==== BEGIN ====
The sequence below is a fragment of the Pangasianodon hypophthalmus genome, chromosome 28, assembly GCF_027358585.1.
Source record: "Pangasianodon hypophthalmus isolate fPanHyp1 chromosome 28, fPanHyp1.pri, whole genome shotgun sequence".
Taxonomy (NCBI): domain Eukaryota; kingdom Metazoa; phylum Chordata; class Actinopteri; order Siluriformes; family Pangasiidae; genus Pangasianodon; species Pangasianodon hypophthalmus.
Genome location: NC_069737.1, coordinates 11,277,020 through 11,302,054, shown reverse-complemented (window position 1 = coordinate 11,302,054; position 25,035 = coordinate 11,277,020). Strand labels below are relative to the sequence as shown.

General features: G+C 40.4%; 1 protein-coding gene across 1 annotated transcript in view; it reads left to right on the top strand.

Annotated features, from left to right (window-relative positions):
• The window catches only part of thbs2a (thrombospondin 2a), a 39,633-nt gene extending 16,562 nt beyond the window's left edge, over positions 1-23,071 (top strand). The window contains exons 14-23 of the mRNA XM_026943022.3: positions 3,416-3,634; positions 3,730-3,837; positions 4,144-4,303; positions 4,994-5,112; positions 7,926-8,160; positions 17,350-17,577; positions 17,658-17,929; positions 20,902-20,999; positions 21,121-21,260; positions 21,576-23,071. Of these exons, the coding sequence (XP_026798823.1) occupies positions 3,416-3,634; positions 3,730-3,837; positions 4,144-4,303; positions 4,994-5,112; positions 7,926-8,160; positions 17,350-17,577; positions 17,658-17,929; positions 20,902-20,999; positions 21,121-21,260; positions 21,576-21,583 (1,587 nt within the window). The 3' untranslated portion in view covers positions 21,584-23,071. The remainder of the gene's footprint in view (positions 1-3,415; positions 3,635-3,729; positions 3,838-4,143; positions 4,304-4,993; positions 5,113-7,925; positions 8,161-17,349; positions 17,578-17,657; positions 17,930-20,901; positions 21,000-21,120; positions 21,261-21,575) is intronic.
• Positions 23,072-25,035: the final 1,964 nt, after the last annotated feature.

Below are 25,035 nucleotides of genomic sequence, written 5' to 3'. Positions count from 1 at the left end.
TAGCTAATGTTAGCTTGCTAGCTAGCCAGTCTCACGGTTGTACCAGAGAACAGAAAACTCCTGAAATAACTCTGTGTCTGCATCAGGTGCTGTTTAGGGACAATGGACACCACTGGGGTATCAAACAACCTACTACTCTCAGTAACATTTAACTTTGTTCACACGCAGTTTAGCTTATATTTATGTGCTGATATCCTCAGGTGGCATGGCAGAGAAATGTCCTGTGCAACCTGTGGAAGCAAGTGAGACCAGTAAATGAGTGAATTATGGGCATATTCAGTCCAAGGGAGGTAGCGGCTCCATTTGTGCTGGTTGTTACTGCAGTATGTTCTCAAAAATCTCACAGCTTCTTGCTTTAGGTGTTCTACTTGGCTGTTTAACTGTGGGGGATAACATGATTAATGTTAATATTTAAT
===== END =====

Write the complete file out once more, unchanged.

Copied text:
The sequence below is a fragment of the Pangasianodon hypophthalmus genome, chromosome 28, assembly GCF_027358585.1.
Source record: "Pangasianodon hypophthalmus isolate fPanHyp1 chromosome 28, fPanHyp1.pri, whole genome shotgun sequence".
Taxonomy (NCBI): domain Eukaryota; kingdom Metazoa; phylum Chordata; class Actinopteri; order Siluriformes; family Pangasiidae; genus Pangasianodon; species Pangasianodon hypophthalmus.
Genome location: NC_069737.1, coordinates 11,277,020 through 11,302,054, shown reverse-complemented (window position 1 = coordinate 11,302,054; position 25,035 = coordinate 11,277,020). Strand labels below are relative to the sequence as shown.

General features: G+C 40.4%; 1 protein-coding gene across 1 annotated transcript in view; it reads left to right on the top strand.

Annotated features, from left to right (window-relative positions):
• The window catches only part of thbs2a (thrombospondin 2a), a 39,633-nt gene extending 16,562 nt beyond the window's left edge, over positions 1-23,071 (top strand). The window contains exons 14-23 of the mRNA XM_026943022.3: positions 3,416-3,634; positions 3,730-3,837; positions 4,144-4,303; positions 4,994-5,112; positions 7,926-8,160; positions 17,350-17,577; positions 17,658-17,929; positions 20,902-20,999; positions 21,121-21,260; positions 21,576-23,071. Of these exons, the coding sequence (XP_026798823.1) occupies positions 3,416-3,634; positions 3,730-3,837; positions 4,144-4,303; positions 4,994-5,112; positions 7,926-8,160; positions 17,350-17,577; positions 17,658-17,929; positions 20,902-20,999; positions 21,121-21,260; positions 21,576-21,583 (1,587 nt within the window). The 3' untranslated portion in view covers positions 21,584-23,071. The remainder of the gene's footprint in view (positions 1-3,415; positions 3,635-3,729; positions 3,838-4,143; positions 4,304-4,993; positions 5,113-7,925; positions 8,161-17,349; positions 17,578-17,657; positions 17,930-20,901; positions 21,000-21,120; positions 21,261-21,575) is intronic.
• Positions 23,072-25,035: the final 1,964 nt, after the last annotated feature.

Below are 25,035 nucleotides of genomic sequence, written 5' to 3'. Positions count from 1 at the left end.
TAGCTAATGTTAGCTTGCTAGCTAGCCAGTCTCACGGTTGTACCAGAGAACAGAAAACTCCTGAAATAACTCTGTGTCTGCATCAGGTGCTGTTTAGGGACAATGGACACCACTGGGGTATCAAACAACCTACTACTCTCAGTAACATTTAACTTTGTTCACACGCAGTTTAGCTTATATTTATGTGCTGATATCCTCAGGTGGCATGGCAGAGAAATGTCCTGTGCAACCTGTGGAAGCAAGTGAGACCAGTAAATGAGTGAATTATGGGCATATTCAGTCCAAGGGAGGTAGCGGCTCCATTTGTGCTGGTTGTTACTGCAGTATGTTCTCAAAAATCTCACAGCTTCTTGCTTTAGGTGTTCTACTTGGCTGTTTAACTGTGGGGGATAACATGATTAATGTTAATATTTAAT